Perhaps the most amazing things about the festival that may have gone unnoticed by many in attendance was that it was perhaps the most culturally diverse birding festival ever held in the United States. Granted the numbers were not that high but of the 400-500 folks in attendance there were perhaps 8-10 people of color present as trip guides, attendees and vendors. None of this would have been possible without the forward thinking of Festival coordinator and longtime friend Mary Gustafson. Mary is no dummy she is fully aware of the fact that without young birders and more people of color birding simply has no future. So this year she stacked the deck by bringing in the most knowledgeable young birders she could find and then contacting me to help with ethnic diversity. In turn I brought in friends Dr. Drew Lanham, Associate Professor of Forestry and Natural Resources at Clemson University and Douglas Wayne Gray avid birder and member of the Indiana Audubon Society. Together with local Roy Rodriguez we made up the most noticeable diversity at the conference, as designated trip leaders.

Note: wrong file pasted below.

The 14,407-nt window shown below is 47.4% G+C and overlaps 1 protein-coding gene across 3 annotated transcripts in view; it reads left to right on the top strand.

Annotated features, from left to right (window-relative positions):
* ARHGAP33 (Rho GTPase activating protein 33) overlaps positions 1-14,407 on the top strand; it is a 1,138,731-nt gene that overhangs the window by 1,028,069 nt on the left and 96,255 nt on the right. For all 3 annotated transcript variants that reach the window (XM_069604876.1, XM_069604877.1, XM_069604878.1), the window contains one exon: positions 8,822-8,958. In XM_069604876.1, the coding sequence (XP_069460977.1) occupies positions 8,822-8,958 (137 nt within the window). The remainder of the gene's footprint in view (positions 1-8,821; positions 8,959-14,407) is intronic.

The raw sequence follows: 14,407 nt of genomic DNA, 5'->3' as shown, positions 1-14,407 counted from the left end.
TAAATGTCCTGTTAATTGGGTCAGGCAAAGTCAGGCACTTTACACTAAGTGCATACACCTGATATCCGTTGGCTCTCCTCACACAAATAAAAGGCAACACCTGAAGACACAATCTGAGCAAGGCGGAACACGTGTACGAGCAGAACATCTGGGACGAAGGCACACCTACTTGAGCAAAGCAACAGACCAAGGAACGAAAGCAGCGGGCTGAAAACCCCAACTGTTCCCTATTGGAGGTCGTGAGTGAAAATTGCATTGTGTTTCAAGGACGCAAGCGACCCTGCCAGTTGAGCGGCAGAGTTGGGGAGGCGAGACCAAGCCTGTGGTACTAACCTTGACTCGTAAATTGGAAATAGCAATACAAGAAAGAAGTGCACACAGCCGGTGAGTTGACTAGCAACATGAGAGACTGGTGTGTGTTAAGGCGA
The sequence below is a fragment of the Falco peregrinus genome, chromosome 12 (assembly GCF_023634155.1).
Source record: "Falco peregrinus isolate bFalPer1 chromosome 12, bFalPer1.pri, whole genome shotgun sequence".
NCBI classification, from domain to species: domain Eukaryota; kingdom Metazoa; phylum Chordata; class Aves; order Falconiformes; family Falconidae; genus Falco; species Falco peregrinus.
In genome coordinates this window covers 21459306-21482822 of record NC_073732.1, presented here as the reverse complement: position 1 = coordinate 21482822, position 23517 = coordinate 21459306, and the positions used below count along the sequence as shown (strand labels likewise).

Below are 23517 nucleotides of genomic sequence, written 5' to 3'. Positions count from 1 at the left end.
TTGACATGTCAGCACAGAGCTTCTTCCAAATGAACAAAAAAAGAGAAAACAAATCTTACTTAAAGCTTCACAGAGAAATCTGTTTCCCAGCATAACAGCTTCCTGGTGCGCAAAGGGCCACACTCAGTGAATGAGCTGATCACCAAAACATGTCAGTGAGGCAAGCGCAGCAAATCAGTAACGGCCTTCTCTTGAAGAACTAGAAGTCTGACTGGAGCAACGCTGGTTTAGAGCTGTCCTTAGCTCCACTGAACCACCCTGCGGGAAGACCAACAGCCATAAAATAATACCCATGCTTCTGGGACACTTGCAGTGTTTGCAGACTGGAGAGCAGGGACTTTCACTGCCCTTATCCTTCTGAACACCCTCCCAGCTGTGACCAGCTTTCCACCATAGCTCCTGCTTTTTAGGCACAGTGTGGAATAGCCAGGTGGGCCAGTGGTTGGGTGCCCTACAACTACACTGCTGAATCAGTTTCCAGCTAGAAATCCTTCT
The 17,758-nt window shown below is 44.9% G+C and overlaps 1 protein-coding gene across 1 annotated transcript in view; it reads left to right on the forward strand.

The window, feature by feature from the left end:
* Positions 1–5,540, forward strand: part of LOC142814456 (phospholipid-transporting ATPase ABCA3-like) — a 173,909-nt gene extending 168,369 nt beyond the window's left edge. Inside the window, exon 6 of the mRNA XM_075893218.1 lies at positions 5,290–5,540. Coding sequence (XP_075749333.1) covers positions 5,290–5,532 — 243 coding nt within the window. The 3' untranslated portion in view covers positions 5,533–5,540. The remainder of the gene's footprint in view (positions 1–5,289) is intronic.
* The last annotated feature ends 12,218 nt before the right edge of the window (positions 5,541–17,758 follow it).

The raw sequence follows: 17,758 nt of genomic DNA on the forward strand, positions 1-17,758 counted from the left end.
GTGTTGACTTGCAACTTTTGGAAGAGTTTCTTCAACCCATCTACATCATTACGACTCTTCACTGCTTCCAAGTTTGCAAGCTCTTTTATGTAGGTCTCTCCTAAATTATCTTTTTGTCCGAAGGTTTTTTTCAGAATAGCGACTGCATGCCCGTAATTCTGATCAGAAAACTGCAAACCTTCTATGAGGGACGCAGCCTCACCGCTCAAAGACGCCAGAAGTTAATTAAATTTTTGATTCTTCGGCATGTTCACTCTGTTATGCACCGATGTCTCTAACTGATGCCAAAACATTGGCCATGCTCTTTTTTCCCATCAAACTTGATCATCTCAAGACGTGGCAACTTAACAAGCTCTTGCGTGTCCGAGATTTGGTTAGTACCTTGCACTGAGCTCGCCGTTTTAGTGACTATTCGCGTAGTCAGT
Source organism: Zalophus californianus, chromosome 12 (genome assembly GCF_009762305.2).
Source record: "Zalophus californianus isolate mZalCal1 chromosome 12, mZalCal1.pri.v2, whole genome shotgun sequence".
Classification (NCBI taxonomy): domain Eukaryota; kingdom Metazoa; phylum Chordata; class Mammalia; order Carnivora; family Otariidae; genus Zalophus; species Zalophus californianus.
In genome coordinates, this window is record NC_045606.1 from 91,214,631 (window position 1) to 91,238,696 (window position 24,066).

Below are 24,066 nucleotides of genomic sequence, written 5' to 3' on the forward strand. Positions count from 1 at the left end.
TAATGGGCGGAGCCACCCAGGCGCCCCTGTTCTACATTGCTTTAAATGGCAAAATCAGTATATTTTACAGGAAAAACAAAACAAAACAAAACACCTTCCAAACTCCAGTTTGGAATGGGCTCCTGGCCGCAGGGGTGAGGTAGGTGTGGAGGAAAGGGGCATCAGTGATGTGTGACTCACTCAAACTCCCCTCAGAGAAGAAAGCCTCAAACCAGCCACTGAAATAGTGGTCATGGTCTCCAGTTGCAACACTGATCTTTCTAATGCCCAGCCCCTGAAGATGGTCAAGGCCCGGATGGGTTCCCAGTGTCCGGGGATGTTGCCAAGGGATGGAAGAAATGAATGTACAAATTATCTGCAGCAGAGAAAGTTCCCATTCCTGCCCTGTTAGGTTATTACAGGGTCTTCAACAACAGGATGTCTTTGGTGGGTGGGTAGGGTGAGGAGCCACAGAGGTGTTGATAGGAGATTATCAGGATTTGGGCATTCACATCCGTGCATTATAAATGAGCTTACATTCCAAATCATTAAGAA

This is just the latest of many efforts within the birding community to bring about a shift in who in America sees themselves as birders. Also in attendance at the Conference were Dave Mapgiong and Paul Baicich co-founders of the Fledging Birder’s Institute who’s main objective is to engage younger and more ethnically diverse birdwatchers. They’ve planned a conference on the subject for the fall of 2011 with a huge emphasize on ethnic diversity in birding.

 Perhaps the most lasting effect of the festival will be the newfound friends in Roy, Dave, Paul and Jeremiah Alexander. All the folks mentioned have bonded and are already planning our next big adventure. We also realize now how many of us are out there are pushing change in the outdoors and plan to work together on this issue at every opportunity.